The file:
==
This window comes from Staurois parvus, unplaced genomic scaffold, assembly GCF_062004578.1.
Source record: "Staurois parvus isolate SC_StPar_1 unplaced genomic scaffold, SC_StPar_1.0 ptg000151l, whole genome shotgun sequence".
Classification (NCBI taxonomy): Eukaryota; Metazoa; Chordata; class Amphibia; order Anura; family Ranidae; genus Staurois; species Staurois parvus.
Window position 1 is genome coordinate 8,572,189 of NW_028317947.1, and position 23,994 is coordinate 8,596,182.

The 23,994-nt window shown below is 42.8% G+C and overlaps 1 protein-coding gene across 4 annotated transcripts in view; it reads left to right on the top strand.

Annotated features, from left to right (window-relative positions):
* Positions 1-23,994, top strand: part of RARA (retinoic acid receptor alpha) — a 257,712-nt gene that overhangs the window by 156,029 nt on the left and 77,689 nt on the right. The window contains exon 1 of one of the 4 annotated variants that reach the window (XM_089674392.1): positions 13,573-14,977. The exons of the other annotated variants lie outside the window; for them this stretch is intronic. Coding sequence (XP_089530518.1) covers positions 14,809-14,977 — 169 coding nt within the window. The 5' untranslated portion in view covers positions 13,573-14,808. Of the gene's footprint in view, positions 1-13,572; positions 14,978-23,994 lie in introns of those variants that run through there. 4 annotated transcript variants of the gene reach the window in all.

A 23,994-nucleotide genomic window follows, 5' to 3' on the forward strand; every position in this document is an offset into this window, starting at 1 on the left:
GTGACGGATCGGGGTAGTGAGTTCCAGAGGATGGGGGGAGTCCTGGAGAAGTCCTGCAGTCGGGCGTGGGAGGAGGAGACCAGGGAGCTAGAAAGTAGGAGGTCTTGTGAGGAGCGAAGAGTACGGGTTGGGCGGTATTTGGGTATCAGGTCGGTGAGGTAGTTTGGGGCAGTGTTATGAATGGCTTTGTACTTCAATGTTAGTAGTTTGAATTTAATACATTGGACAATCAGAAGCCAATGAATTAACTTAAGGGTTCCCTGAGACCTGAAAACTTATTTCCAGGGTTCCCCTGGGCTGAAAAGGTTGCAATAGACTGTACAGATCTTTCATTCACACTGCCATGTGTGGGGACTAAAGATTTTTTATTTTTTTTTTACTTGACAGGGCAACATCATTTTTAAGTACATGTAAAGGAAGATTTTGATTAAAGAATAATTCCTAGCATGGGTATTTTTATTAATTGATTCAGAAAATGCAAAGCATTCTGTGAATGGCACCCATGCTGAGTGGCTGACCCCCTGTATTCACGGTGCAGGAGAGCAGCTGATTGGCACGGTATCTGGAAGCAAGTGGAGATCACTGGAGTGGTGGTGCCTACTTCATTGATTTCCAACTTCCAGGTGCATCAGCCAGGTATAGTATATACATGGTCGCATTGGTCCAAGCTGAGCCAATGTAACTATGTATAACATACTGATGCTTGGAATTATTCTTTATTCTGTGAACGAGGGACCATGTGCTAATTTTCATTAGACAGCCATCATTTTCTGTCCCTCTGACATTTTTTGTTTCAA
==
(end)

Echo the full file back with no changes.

This window comes from Staurois parvus, unplaced genomic scaffold, assembly GCF_062004578.1.
Source record: "Staurois parvus isolate SC_StPar_1 unplaced genomic scaffold, SC_StPar_1.0 ptg000151l, whole genome shotgun sequence".
Classification (NCBI taxonomy): Eukaryota; Metazoa; Chordata; class Amphibia; order Anura; family Ranidae; genus Staurois; species Staurois parvus.
Window position 1 is genome coordinate 8,572,189 of NW_028317947.1, and position 23,994 is coordinate 8,596,182.

The 23,994-nt window shown below is 42.8% G+C and overlaps 1 protein-coding gene across 4 annotated transcripts in view; it reads left to right on the top strand.

Annotated features, from left to right (window-relative positions):
* Positions 1-23,994, top strand: part of RARA (retinoic acid receptor alpha) — a 257,712-nt gene that overhangs the window by 156,029 nt on the left and 77,689 nt on the right. The window contains exon 1 of one of the 4 annotated variants that reach the window (XM_089674392.1): positions 13,573-14,977. The exons of the other annotated variants lie outside the window; for them this stretch is intronic. Coding sequence (XP_089530518.1) covers positions 14,809-14,977 — 169 coding nt within the window. The 5' untranslated portion in view covers positions 13,573-14,808. Of the gene's footprint in view, positions 1-13,572; positions 14,978-23,994 lie in introns of those variants that run through there. 4 annotated transcript variants of the gene reach the window in all.

A 23,994-nucleotide genomic window follows, 5' to 3' on the forward strand; every position in this document is an offset into this window, starting at 1 on the left:
GTGACGGATCGGGGTAGTGAGTTCCAGAGGATGGGGGGAGTCCTGGAGAAGTCCTGCAGTCGGGCGTGGGAGGAGGAGACCAGGGAGCTAGAAAGTAGGAGGTCTTGTGAGGAGCGAAGAGTACGGGTTGGGCGGTATTTGGGTATCAGGTCGGTGAGGTAGTTTGGGGCAGTGTTATGAATGGCTTTGTACTTCAATGTTAGTAGTTTGAATTTAATACATTGGACAATCAGAAGCCAATGAATTAACTTAAGGGTTCCCTGAGACCTGAAAACTTATTTCCAGGGTTCCCCTGGGCTGAAAAGGTTGCAATAGACTGTACAGATCTTTCATTCACACTGCCATGTGTGGGGACTAAAGATTTTTTATTTTTTTTTTACTTGACAGGGCAACATCATTTTTAAGTACATGTAAAGGAAGATTTTGATTAAAGAATAATTCCTAGCATGGGTATTTTTATTAATTGATTCAGAAAATGCAAAGCATTCTGTGAATGGCACCCATGCTGAGTGGCTGACCCCCTGTATTCACGGTGCAGGAGAGCAGCTGATTGGCACGGTATCTGGAAGCAAGTGGAGATCACTGGAGTGGTGGTGCCTACTTCATTGATTTCCAACTTCCAGGTGCATCAGCCAGGTATAGTATATACATGGTCGCATTGGTCCAAGCTGAGCCAATGTAACTATGTATAACATACTGATGCTTGGAATTATTCTTTATTCTGTGAACGAGGGACCATGTGCTAATTTTCATTAGACAGCCATCATTTTCTGTCCCTCTGACATTTTTTGTTTCAA